Waiting at the end of The Taken King is some of the toughest content Destiny has ever offered, but unlike past endgame content, it all feels fair. That's particularly true of King's Fall, the new raid, which requires maximum coordination with zero margin for error. It's the most challenging stuff Bungie's ever built for Destiny, but it doesn't cheat.
The Taken King's best content is often the stuff that highlights one of the game's worst remaining flaws: For an online game, it can be really hard to find people to play with. The Taken King's three best repeatable sources for loot — the weekly Nightfall, the new raid and the Court of Oryx — don't feature matchmaking at all, requiring you to use third-party websites to fill a fireteam if you don't have any friends online.
What's more frustrating is that The Taken King's new hyper-challenging public events, which are intended to bring strangers in the same area together, have actually formed altogether new social disconnects. You can't matchmake into a group to bring down the Taken Champions that appear on patrol missions, and there's no way to guarantee you'll get backed up by nearby players when you go kick off the Court of Oryx. Hell, there's no guarantee there will be any players around in the first place.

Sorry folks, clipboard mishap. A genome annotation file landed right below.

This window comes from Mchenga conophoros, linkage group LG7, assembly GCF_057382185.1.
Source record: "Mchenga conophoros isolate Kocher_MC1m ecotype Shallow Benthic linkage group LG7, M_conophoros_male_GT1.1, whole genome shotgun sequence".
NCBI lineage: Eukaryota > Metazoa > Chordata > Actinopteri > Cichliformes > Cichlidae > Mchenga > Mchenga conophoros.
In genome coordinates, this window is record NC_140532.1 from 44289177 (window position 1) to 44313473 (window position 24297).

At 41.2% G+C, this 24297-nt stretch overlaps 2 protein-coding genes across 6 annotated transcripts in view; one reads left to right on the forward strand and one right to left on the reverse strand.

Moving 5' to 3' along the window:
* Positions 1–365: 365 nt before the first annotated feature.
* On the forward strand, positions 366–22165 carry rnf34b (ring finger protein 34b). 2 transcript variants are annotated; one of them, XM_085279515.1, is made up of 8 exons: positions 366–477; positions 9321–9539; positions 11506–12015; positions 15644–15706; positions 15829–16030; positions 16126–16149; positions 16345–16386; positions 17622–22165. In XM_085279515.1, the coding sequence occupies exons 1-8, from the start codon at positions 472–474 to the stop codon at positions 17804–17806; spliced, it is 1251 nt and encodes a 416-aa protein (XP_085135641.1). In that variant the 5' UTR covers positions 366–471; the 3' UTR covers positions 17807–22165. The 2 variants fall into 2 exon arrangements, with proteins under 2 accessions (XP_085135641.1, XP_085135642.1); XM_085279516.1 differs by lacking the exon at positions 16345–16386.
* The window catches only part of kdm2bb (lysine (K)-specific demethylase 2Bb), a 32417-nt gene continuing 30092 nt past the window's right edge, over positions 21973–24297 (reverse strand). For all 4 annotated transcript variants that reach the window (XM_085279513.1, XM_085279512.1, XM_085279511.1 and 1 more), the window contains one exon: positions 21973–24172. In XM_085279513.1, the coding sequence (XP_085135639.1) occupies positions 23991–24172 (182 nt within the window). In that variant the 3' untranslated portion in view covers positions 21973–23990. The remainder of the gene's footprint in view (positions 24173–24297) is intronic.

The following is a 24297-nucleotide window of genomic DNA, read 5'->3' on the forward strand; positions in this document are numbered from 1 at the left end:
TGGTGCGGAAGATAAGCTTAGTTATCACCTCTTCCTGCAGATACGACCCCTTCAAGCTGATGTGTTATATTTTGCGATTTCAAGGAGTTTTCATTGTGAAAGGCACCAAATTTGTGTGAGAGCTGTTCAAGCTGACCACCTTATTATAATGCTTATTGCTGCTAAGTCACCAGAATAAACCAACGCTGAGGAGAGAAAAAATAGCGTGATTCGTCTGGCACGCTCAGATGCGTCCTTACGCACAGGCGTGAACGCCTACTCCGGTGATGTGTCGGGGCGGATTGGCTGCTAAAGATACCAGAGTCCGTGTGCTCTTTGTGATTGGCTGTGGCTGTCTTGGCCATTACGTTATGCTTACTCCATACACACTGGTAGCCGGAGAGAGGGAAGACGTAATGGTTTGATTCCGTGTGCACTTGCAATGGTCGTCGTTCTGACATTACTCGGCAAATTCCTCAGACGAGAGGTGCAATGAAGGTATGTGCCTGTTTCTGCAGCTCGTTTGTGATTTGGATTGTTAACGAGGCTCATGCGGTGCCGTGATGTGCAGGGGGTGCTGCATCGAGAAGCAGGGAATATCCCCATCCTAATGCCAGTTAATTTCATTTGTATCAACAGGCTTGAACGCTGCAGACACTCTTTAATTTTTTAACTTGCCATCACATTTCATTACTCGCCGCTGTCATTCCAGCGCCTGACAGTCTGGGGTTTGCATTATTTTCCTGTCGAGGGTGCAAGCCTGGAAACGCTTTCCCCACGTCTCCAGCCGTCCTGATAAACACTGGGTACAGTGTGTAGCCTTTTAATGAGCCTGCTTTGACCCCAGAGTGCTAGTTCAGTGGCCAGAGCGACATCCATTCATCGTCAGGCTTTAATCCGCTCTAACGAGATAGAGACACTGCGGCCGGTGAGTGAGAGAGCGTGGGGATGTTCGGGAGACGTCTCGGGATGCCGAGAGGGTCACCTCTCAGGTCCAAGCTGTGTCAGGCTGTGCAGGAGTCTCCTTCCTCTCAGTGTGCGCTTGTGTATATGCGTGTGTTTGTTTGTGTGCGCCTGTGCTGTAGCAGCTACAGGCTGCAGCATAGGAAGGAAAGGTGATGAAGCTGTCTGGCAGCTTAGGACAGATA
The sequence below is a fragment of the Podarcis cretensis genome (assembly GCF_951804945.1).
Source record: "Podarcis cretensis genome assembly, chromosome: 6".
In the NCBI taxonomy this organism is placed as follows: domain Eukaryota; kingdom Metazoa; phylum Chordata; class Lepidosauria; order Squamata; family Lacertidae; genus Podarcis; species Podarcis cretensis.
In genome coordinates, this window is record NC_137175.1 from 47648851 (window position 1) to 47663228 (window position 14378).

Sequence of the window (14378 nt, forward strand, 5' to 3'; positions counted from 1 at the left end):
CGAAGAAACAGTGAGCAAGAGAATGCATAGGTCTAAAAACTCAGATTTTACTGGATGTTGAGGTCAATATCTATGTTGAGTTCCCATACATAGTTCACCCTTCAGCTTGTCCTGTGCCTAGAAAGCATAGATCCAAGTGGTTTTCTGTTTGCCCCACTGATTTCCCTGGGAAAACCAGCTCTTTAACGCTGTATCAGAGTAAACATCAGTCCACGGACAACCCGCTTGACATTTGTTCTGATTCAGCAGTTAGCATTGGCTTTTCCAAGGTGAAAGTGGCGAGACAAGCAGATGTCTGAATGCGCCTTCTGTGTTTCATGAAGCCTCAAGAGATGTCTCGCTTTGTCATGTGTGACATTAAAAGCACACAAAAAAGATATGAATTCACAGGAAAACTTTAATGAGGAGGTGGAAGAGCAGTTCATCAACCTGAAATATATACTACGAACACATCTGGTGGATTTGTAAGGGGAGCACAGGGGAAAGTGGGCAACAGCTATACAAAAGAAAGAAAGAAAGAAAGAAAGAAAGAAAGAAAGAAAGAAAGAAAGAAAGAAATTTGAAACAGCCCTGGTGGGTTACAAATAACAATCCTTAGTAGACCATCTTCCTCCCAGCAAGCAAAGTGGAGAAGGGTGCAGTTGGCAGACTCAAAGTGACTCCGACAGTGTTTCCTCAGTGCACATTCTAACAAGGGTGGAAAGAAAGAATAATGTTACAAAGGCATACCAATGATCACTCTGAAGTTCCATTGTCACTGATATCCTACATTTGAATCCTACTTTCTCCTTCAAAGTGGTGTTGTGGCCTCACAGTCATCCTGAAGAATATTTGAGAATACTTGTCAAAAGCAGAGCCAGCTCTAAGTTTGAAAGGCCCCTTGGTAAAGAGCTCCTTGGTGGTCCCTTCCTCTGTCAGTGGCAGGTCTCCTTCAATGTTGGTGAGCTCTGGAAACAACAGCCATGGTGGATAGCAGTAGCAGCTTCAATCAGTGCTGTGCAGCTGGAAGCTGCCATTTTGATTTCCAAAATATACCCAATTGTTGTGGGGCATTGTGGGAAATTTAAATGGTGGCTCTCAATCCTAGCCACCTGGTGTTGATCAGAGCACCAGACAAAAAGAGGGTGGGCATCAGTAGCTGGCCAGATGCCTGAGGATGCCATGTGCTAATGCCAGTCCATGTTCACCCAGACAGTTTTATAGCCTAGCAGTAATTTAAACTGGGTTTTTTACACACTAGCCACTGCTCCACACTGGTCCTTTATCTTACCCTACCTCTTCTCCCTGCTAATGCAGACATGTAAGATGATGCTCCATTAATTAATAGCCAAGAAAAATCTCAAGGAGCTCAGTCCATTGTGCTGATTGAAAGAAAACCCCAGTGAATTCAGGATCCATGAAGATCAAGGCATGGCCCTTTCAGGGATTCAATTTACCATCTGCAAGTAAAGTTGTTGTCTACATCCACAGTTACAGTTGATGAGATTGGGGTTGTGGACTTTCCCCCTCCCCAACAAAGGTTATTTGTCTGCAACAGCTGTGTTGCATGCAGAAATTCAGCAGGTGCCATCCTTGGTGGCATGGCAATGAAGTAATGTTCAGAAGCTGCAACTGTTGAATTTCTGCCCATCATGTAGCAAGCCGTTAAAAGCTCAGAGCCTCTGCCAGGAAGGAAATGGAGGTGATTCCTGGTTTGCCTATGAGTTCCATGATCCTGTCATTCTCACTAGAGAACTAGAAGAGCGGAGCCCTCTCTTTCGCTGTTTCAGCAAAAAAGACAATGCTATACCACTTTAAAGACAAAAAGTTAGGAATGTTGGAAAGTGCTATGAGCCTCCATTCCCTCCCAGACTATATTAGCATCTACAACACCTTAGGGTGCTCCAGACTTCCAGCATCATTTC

We remain concerned about the longevity of the content in The Taken King; it's difficult to know if the quest log will remain populated with new activities three or four months from now. But Bungie's newfound ability to shake up repeat missions with secret side quests is a promising sign. The studio seems to be creating more of these "you had to be there, man" situations — players will tell tales not of loot caves, necessarily, but of awesome, live special events that happened.
The Taken King is the make-good effort Destiny players have been waiting for
Destiny's myriad problems at launch were exacerbated by its promise: The game was that much more disappointing because Bungie's execution failed to follow through on the potential of the studio's purported dream project. Bungie took some moderate steps forward in The Dark Below and House of Wolves, but The Taken King feels like the first effort to make good on the hope that Destiny players have been holding onto for the past year and change. The Taken King finally makes Destiny not just fun, but great.
Destiny: The Taken King was reviewed using final "retail" PS4 downloadable codes provided by Activision. You can find additional information about Polygon's ethics policy here.About Polygon's Reviews